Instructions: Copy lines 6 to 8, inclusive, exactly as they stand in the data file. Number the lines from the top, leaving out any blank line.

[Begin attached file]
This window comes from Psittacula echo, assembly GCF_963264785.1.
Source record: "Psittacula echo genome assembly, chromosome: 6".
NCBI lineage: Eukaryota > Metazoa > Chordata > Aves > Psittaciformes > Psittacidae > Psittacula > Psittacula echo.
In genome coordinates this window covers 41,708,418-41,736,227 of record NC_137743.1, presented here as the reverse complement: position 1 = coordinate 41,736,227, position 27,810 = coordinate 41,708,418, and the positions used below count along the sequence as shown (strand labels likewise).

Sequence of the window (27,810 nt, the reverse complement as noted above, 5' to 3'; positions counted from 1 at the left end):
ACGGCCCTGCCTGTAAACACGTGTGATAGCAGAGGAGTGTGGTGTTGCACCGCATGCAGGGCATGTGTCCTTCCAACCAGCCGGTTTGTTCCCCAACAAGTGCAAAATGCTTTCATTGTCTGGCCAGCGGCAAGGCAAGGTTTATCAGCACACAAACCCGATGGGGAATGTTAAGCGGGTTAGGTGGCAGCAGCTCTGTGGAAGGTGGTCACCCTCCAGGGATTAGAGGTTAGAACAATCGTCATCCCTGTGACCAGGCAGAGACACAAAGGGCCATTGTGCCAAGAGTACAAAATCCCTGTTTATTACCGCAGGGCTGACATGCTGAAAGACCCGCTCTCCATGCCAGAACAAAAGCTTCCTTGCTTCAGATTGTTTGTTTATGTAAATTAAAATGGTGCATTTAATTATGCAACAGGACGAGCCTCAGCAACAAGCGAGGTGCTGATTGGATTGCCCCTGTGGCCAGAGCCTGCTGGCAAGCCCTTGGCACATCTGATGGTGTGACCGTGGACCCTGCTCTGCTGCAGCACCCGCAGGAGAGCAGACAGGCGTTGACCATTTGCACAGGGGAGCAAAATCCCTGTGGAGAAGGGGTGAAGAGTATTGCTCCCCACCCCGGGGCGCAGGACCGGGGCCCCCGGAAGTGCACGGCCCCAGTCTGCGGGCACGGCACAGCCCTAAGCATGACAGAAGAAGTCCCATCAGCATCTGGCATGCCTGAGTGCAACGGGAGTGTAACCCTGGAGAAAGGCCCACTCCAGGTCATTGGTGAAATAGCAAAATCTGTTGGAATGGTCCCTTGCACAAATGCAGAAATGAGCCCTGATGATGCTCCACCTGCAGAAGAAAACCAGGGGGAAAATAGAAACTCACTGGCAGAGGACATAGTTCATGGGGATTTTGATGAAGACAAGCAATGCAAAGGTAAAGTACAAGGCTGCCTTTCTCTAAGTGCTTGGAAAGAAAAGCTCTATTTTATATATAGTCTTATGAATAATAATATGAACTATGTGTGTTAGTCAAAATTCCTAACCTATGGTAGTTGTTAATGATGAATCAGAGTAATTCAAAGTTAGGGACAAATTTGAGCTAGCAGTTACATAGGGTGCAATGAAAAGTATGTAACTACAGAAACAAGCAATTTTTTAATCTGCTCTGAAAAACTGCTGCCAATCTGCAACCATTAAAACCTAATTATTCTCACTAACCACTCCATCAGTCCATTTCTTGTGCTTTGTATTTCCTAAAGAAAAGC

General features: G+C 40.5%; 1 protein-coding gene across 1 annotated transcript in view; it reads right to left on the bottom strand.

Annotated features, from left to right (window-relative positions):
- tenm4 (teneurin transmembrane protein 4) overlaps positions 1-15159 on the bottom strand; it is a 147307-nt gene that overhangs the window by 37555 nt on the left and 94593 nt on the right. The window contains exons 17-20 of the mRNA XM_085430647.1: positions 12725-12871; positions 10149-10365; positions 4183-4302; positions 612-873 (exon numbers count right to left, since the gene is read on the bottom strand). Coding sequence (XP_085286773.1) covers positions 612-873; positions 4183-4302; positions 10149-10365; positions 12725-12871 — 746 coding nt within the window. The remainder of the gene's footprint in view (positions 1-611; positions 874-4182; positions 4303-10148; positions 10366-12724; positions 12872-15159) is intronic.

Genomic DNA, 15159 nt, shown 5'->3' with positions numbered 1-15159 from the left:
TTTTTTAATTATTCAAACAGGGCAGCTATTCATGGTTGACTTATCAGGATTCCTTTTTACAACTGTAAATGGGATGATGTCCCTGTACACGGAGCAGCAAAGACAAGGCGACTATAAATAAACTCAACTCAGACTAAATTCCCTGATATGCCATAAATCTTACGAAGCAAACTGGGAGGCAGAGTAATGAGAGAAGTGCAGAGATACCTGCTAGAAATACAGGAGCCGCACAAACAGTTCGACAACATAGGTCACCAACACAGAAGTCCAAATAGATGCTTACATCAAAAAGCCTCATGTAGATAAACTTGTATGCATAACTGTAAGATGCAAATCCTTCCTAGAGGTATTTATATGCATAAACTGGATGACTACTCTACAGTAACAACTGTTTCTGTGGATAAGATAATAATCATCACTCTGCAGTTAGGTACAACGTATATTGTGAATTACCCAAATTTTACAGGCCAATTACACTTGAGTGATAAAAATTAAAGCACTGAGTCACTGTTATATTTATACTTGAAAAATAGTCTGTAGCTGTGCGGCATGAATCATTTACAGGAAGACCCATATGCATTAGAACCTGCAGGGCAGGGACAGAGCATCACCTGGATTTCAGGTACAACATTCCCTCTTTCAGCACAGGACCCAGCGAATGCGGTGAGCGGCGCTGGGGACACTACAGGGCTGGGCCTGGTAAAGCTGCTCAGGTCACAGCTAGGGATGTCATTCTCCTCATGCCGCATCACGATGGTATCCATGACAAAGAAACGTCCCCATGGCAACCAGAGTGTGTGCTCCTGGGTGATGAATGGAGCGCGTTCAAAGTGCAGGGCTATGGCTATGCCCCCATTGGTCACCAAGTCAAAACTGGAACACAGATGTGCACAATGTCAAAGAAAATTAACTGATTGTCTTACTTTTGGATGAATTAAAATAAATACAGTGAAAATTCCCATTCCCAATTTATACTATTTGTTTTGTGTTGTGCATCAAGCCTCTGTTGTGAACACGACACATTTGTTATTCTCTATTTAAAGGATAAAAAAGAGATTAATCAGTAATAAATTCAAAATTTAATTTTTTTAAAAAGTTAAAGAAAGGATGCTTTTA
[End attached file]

ACGGCCCTGCCTGTAAACACGTGTGATAGCAGAGGAGTGTGGTGTTGCACCGCATGCAGGGCATGTGTCCTTCCAACCAGCCGGTTTGTTCCCCAACAAGTGCAAAATGCTTTCATTGTCTGGCCAGCGGCAAGGCAAGGTTTATCAGCACACAAACCCGATGGGGAATGTTAAGCGGGTTAGGTGGCAGCAGCTCTGTGGAAGGTGGTCACCCTCCAGGGATTAGAGGTTAGAACAATCGTCATCCCTGTGACCAGGCAGAGACACAAAGGGCCATTGTGCCAAGAGTACAAAATCCCTGTTTATTACCGCAGGGCTGACATGCTGAAAGACCCGCTCTCCATGCCAGAACAAAAGCTTCCTTGCTTCAGATTGTTTGTTTATGTAAATTAAAATGGTGCATTTAATTATGCAACAGGACGAGCCTCAGCAACAAGCGAGGTGCTGATTGGATTGCCCCTGTGGCCAGAGCCTGCTGGCAAGCCCTTGGCACATCTGATGGTGTGACCGTGGACCCTGCTCTGCTGCAGCACCCGCAGGAGAGCAGACAGGCGTTGACCATTTGCACAGGGGAGCAAAATCCCTGTGGAGAAGGGGTGAAGAGTATTGCTCCCCACCCCGGGGCGCAGGACCGGGGCCCCCGGAAGTGCACGGCCCCAGTCTGCGGGCACGGCACAGCCCTAAGCATGACAGAAGAAGTCCCATCAGCATCTGGCATGCCTGAGTGCAACGGGAGTGTAACCCTGGAGAAAGGCCCACTCCAGGTCATTGGTGAAATAGCAAAATCTGTTGGAATGGTCCCTTGCACAAATGCAGAAATGAGCCCTGATGATGCTCCACCTGCAGAAGAAAACCAGGGGGAAAATAGAAACTCACTGGCAGAGGACATAGTTCATGGGGATTTTGATGAAGACAAGCAATGCAAAGGTAAAGTACAAGGCTGCCTTTCTCTAAGTGCTTGGAAAGAAAAGCTCTATTTTATATATAGTCTTATGAATAATAATATGAACTATGTGTGTTAGTCAAAATTCCTAACCTATGGTAGTTGTTAATGATGAATCAGAGTAATTCAAAGTTAGGGACAAATTTGAGCTAGCAGTTACATAGGGTGCAATGAAAAGTATGTAACTACAGAAACAAGCAATTTTTTAATCTGCTCTGAAAAACTGCTGCCAATCTGCAACCATTAAAACCTAATTATTCTCACTAACCACTCCATCAGTCCATTTCTTGTGCTTTGTATTTCCTAAAGAAAAGC

General features: G+C 40.5%; 1 protein-coding gene across 1 annotated transcript in view; it reads right to left on the bottom strand.

Annotated features, from left to right (window-relative positions):